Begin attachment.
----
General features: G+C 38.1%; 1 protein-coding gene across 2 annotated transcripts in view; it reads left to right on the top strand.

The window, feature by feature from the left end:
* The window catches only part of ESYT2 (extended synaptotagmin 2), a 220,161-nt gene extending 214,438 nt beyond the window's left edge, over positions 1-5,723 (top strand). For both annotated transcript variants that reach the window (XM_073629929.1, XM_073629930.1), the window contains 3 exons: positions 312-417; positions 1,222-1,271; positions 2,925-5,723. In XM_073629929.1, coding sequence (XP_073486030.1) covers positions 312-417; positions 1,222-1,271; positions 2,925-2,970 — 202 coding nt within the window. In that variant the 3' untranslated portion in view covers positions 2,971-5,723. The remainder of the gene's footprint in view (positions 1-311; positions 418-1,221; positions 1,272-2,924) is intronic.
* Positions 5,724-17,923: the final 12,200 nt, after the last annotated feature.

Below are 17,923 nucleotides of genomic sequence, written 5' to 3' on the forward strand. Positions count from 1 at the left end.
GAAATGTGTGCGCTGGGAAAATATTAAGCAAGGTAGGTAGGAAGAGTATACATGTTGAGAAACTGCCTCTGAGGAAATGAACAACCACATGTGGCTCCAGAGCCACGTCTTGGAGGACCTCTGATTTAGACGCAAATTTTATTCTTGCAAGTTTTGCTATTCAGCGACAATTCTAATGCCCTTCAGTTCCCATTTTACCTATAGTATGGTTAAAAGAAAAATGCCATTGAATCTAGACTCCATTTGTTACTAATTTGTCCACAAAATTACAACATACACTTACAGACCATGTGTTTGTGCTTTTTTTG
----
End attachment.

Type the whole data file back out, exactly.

General features: G+C 38.1%; 1 protein-coding gene across 2 annotated transcripts in view; it reads left to right on the top strand.

The window, feature by feature from the left end:
* The window catches only part of ESYT2 (extended synaptotagmin 2), a 220,161-nt gene extending 214,438 nt beyond the window's left edge, over positions 1-5,723 (top strand). For both annotated transcript variants that reach the window (XM_073629929.1, XM_073629930.1), the window contains 3 exons: positions 312-417; positions 1,222-1,271; positions 2,925-5,723. In XM_073629929.1, coding sequence (XP_073486030.1) covers positions 312-417; positions 1,222-1,271; positions 2,925-2,970 — 202 coding nt within the window. In that variant the 3' untranslated portion in view covers positions 2,971-5,723. The remainder of the gene's footprint in view (positions 1-311; positions 418-1,221; positions 1,272-2,924) is intronic.
* Positions 5,724-17,923: the final 12,200 nt, after the last annotated feature.

Below are 17,923 nucleotides of genomic sequence, written 5' to 3' on the forward strand. Positions count from 1 at the left end.
GAAATGTGTGCGCTGGGAAAATATTAAGCAAGGTAGGTAGGAAGAGTATACATGTTGAGAAACTGCCTCTGAGGAAATGAACAACCACATGTGGCTCCAGAGCCACGTCTTGGAGGACCTCTGATTTAGACGCAAATTTTATTCTTGCAAGTTTTGCTATTCAGCGACAATTCTAATGCCCTTCAGTTCCCATTTTACCTATAGTATGGTTAAAAGAAAAATGCCATTGAATCTAGACTCCATTTGTTACTAATTTGTCCACAAAATTACAACATACACTTACAGACCATGTGTTTGTGCTTTTTTTG